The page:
How to use plugs from Okinawa in Cook Islands
Plugs, sockets, adapters and other information needed for travelling from Okinawa to Cook Islands in this page. If you want a report for other countries, re-start the wizard to find to electric adapters for your trip here.
Quick Chart at-a-glance
|Plugs Type:||A, B, I.||I.|
If you are an electrical savvy, perhaps the previous chart is all you need. If this is not the case, you can continue reading and discover what the chart is saying!
Plugs and Sockets at each country
In Okinawa the following plugs are used: (and Southern Okinawa-hontō, Motobu Peninsula, Northern Okinawa-hontō, Naha.)
|Plug Type A||Plug Type B||Plug Type I|
|Outlet Type A||Outlet Type B||Outlet Type I|
Considerations for Japan
Users living in Japan have commented us the outlets type "B" are not common, therefore plugs type "B" might not be easy to plug in Japan.
... and in Cook Islands you will use: (and Avarua.)
|Plug Type I|
|Outlet Type I|
Rainforest in Cook Islands
Take care: Cook Islands uses higher voltage than Okinawa
Your electric devices from Okinawa will be expecting 100 Volts, but Cook Islands grid is of 240 Volts, this is a substantial difference that requires you to take some extra steps in preparation to your trip:
On the positive side, nowadays many devices will switch automatically to the network voltage and they will work just fine, i.e. mobile phone chargers are typically multi-voltage (but please, do actually check your own). It is important that you pay attention to your device's voltage. Connecting electronics to the wrong voltage, in the luckiest of the cases, the device will break or stop working temporarily; but please don't take this lightly, in the worst of the cases electrocution and fire hazards are a real possibility.
An automatic power supply suitable from 100 Volts to 240 Volts.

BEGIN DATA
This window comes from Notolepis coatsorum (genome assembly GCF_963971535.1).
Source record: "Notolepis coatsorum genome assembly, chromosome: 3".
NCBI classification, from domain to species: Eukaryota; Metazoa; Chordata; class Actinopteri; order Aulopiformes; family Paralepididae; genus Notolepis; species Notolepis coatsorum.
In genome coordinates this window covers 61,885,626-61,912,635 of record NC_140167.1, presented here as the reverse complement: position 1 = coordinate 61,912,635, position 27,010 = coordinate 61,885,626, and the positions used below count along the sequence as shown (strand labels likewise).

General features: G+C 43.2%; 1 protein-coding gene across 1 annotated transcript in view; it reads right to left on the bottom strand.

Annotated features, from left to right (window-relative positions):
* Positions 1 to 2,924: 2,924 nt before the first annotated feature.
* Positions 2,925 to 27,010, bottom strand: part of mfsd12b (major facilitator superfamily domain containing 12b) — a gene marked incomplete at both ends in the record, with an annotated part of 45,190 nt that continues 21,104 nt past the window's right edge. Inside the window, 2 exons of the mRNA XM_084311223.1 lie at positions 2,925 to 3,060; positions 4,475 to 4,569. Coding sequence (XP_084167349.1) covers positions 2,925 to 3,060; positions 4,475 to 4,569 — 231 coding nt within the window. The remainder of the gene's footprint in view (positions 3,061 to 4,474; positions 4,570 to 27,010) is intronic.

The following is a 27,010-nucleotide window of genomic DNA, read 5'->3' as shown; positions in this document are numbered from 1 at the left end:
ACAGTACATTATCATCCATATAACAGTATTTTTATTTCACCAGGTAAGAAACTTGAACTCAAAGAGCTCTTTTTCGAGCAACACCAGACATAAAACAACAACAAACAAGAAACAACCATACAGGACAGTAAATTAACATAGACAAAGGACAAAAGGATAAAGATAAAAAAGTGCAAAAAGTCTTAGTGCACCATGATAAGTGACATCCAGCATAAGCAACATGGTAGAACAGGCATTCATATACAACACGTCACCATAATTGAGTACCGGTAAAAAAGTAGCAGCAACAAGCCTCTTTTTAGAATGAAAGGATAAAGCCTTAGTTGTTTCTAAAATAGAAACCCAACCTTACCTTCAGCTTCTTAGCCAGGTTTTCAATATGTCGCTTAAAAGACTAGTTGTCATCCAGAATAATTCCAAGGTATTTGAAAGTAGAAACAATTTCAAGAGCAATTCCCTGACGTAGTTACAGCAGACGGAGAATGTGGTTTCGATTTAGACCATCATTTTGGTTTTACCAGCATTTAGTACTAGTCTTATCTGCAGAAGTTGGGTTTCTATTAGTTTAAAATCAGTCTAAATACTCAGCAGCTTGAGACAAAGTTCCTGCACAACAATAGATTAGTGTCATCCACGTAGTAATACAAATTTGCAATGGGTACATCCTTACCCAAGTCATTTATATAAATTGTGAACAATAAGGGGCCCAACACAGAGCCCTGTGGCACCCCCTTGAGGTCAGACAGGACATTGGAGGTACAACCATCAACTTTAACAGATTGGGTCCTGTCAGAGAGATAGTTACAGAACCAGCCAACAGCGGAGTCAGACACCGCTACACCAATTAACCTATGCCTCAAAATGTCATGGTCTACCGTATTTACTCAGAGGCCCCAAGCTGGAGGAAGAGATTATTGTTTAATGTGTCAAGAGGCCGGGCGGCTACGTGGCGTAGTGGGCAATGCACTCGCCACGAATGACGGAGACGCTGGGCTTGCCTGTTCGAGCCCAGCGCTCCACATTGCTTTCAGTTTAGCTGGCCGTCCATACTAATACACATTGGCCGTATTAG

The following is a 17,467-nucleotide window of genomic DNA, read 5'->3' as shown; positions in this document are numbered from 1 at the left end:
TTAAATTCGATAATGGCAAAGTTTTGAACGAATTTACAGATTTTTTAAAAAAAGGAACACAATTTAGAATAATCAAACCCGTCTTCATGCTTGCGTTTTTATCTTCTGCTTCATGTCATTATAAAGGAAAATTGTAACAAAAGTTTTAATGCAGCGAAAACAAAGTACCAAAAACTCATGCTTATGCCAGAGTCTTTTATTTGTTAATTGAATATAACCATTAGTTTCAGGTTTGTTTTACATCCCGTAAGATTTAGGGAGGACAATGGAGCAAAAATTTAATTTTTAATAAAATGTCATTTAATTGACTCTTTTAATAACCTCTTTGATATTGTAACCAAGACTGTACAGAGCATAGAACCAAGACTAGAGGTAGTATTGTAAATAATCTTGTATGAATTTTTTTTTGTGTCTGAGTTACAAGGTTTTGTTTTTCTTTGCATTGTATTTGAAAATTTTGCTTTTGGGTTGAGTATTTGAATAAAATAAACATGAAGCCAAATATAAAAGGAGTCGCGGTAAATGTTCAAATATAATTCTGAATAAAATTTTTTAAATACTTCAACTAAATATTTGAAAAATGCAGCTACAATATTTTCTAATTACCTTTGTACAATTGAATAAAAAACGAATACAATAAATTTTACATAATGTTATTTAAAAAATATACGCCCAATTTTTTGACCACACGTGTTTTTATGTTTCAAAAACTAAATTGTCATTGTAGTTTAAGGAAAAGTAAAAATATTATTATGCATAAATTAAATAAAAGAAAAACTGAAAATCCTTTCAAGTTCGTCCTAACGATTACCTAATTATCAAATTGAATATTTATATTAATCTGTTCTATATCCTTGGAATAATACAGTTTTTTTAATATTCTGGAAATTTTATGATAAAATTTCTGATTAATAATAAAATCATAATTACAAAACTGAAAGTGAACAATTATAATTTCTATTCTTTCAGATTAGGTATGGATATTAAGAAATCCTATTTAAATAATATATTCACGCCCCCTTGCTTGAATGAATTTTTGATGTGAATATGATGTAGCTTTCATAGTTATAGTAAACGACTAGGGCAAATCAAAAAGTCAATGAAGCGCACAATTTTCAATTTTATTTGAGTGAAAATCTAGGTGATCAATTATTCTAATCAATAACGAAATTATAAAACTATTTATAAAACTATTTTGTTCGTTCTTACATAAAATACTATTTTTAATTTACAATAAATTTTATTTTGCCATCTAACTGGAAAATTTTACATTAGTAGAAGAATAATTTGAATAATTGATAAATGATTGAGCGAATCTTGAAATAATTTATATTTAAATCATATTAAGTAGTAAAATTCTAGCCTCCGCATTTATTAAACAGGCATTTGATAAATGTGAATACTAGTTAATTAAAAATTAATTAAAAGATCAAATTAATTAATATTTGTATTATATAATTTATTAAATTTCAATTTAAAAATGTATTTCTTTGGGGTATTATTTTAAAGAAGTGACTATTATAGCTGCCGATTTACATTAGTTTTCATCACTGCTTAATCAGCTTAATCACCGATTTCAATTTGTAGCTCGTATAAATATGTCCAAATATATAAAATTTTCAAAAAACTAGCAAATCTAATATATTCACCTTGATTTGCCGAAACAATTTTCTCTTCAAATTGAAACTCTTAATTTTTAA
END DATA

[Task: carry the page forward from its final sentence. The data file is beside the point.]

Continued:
High-power devices don't usually handle different voltages due to the high-currents involved i.e. anything that its main purpose involves generating heat (or cold) like hair driers, baby bottle warmers, kettles, etc. On the contrary, modern low-power devices are likely to auto-detect and auto-adapt to different voltages i.e. usb chargers, laptop chargers, etc.
An hair-dryer can consume up to 2000 Watts, like the one in the picture above, due to the high power they usually work in one voltage system; this one is suitable for 220-240 Volts systems.
You will need a step down voltage converter a device that can be plugged to 240 volts and it provides an outlet with 100 volts for your Okinawa' device. You will need to pay attention to the maximum power output of the converter and the maximum power consumption of the device.
Some connectors are used in both countries
You will be able to plug the devices directly in Cook Islands (please read other sections of this reports in regards to voltage, etc.). Perhaps you will need adapters for some sockets, but it is usually easier to find adapters at destination if your plug is already being used in the country. Sometimes different cities uses different systems, you might need to do a bit more of research. If you find more information please let us know.
Lists of adapters you can use in your travel:
This adapter allows you to use plugs type: A, B, C, D, E, F, G, M into outlets type: I.
This is a very cheap adapter without loose terminal and finger protection; it does have earth pass-though (good); but no good grip because of so many different supported plugs. We recommend to use a more expensive option if available.
No equal Hertz
This is not a big issue. Unless you are using an electric alarm clock or some motors when speed is an issue. Explanation: Some alarm clocks uses the frequency of electricity network to measure time. So, time shifts could be experimented. Almost every home electronic device works perfectly with different Hertz.